With its white-sand beach that stretches over 25 kilometers, Ouvéa (Iaaï in the local language) is one of the most beautiful atolls in the Pacific. Its shores are delicately washed by pristine waters that display an array of blueish hues. The island is 35 kilometers long and less than 40 meters wide in some places. With a total area of 132 km², Ouvéa only has one road which runs north to south. It winds along the lagoon, and its endless beaches fringed by palm trees, before trailing towards the deep-blue ocean. The lagoon’s pristine waters mirror the beauty and majesty of Lékiny Cliffs. They also shelter abundant wildlife providing Ouvéa’s population with a precious food reserve. The island is partly immerged as it was formed by an atoll that has tipped over. Unlike Lifou and Maré, Ouvéa’s lagoon is not filled-in but bounded by a series of reefs and islets called the Pléiades. Ouvéa and the Beautemps-Beaupré islands were enlisted as World Heritage sites in July 2008.

 

Lifou

QANONO CHURCH AND TEMPLE

The missionary FAO founded the first Protestant mission on the former battlefield of Lössi...

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XODRE CLIFFS

 The cliffs can be visited with a local guide

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Botanical garden "Chez Felix"

Delightful vanilla plantation set in the heart of a forest. You will be warmly welcomed.

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Chapel of n.d. Lourdes at Easo

Landing place of the Catholic missionaries, who built this chapel in 1898.

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CHATEAUBRIAND BAY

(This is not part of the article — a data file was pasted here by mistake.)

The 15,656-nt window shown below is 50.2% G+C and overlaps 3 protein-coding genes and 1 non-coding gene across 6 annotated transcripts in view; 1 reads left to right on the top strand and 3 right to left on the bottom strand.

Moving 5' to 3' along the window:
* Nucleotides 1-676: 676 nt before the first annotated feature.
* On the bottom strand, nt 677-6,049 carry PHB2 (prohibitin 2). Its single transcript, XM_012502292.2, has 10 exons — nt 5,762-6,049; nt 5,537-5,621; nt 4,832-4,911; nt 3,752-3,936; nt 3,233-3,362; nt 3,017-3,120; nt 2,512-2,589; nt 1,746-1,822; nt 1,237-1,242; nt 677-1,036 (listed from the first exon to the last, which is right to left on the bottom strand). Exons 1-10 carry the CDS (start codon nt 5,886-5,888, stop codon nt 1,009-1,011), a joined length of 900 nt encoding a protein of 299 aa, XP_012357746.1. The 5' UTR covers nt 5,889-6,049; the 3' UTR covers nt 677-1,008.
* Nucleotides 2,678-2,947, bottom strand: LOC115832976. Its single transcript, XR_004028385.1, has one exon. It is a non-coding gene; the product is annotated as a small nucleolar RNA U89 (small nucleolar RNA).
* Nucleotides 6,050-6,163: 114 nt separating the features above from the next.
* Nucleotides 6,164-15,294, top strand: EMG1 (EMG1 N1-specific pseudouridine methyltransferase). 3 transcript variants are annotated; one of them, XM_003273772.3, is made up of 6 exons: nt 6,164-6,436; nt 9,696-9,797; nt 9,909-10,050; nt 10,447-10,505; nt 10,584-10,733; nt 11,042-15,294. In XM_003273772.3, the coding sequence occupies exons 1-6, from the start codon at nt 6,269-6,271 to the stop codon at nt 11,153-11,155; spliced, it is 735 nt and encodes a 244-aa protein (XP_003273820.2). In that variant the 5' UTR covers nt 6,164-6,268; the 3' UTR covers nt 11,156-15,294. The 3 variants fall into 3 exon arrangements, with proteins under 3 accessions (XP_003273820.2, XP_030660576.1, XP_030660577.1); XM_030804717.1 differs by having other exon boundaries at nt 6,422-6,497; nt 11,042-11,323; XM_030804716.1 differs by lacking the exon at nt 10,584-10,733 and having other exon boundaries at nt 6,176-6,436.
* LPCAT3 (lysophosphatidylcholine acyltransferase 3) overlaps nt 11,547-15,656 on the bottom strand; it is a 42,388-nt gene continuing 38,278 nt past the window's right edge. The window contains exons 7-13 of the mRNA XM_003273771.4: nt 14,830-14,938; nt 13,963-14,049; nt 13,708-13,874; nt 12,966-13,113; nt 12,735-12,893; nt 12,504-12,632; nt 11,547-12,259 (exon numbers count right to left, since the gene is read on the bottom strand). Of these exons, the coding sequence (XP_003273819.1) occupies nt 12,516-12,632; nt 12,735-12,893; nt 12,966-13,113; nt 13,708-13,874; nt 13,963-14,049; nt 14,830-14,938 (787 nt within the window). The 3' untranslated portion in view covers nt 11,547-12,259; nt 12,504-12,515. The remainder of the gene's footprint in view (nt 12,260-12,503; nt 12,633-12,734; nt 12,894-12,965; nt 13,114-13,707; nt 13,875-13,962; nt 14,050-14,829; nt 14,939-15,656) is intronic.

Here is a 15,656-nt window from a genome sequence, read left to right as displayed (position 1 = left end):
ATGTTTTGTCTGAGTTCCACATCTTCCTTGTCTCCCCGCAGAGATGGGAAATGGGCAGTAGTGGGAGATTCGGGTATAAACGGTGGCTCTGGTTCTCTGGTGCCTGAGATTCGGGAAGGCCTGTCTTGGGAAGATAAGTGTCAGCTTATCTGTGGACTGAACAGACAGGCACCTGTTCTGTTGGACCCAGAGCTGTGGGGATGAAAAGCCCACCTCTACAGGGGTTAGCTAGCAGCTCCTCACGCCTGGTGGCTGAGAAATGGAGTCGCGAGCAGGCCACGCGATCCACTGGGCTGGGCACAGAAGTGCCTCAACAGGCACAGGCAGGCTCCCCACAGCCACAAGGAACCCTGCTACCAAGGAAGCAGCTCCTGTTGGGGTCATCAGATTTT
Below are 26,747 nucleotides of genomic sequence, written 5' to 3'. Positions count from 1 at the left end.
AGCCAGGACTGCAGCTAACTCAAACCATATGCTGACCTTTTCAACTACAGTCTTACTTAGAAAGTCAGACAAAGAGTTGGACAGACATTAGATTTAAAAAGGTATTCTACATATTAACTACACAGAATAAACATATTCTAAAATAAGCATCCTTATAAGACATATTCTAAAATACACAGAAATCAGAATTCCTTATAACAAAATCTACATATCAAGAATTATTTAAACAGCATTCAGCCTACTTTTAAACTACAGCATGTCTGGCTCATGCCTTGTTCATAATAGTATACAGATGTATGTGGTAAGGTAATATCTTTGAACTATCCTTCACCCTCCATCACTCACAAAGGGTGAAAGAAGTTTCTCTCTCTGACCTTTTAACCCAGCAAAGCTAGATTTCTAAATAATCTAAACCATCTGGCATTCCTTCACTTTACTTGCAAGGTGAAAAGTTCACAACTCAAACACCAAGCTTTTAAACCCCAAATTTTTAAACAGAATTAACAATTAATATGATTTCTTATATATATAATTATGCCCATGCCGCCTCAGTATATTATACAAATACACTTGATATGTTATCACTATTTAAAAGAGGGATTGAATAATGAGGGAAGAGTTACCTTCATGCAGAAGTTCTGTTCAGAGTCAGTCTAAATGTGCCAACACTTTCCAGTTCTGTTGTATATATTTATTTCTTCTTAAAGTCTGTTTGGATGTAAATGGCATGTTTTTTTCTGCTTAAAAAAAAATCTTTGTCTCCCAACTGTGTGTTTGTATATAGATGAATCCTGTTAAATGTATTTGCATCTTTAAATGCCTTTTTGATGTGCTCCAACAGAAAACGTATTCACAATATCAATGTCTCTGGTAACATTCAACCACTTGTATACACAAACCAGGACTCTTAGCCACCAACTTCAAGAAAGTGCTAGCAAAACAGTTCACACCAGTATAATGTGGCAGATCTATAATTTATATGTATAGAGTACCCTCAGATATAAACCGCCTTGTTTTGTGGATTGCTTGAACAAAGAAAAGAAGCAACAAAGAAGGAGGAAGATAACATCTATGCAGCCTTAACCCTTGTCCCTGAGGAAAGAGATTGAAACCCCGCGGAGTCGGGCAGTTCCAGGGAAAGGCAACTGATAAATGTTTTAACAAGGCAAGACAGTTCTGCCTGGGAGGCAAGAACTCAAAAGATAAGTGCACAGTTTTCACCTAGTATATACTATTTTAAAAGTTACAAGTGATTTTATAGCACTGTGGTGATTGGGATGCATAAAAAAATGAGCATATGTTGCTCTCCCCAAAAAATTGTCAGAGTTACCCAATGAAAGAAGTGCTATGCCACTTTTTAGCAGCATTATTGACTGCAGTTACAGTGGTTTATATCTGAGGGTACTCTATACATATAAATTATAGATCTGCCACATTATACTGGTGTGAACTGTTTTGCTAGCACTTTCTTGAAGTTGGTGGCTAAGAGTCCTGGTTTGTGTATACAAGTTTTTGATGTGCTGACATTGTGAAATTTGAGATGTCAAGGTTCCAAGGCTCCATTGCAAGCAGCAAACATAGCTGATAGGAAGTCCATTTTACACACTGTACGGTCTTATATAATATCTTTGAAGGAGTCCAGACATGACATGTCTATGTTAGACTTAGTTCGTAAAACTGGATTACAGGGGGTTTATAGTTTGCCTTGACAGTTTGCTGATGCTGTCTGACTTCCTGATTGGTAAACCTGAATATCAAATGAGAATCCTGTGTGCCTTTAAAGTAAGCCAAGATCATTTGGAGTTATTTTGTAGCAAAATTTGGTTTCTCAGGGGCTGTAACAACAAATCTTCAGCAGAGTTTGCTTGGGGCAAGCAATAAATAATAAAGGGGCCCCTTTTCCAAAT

A vast white sandy beach.

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Easo site

A development with traditional Melanesian huts for cruise ship passengers.

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Jinek bay

Snorkelling site.

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Jokin cliffs

40m high cliffs, overhanging crystal clear waters teeming with fish.

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KiKi Beach

Come to discover a splendid beach.

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luengöni beach

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PENG

A white sandy beach dotted with caves and numerous creeks.

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The great Hut of Hnathalo tribe

The Great Hut of the Hnathalo tribe, 3km from Wanaham aerodrome.

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Vanilla House at Hnathalo tribe

Discover the secrets of vanilla,

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Maré

Mebuet Beach

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ROH

Historical monument commemorating the arrival of the Christian missionaries on the island of...

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The beaches of Yedjélé and Wabao

Endless beaches of white sand bordered by coconut palms

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THE BONE HOLE

A 40 meters deep vertical cavity hollowed out in the limestone rocks.

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The natural aquarium

The natural aquarium near Tadine is fed by the sea flowing under the coral formations

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THE SHABADRAN TERRACES

" In the beginning, the terraces of Shabadran"

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The village of la Roche and its fortress

La Roche is the island's second largest center.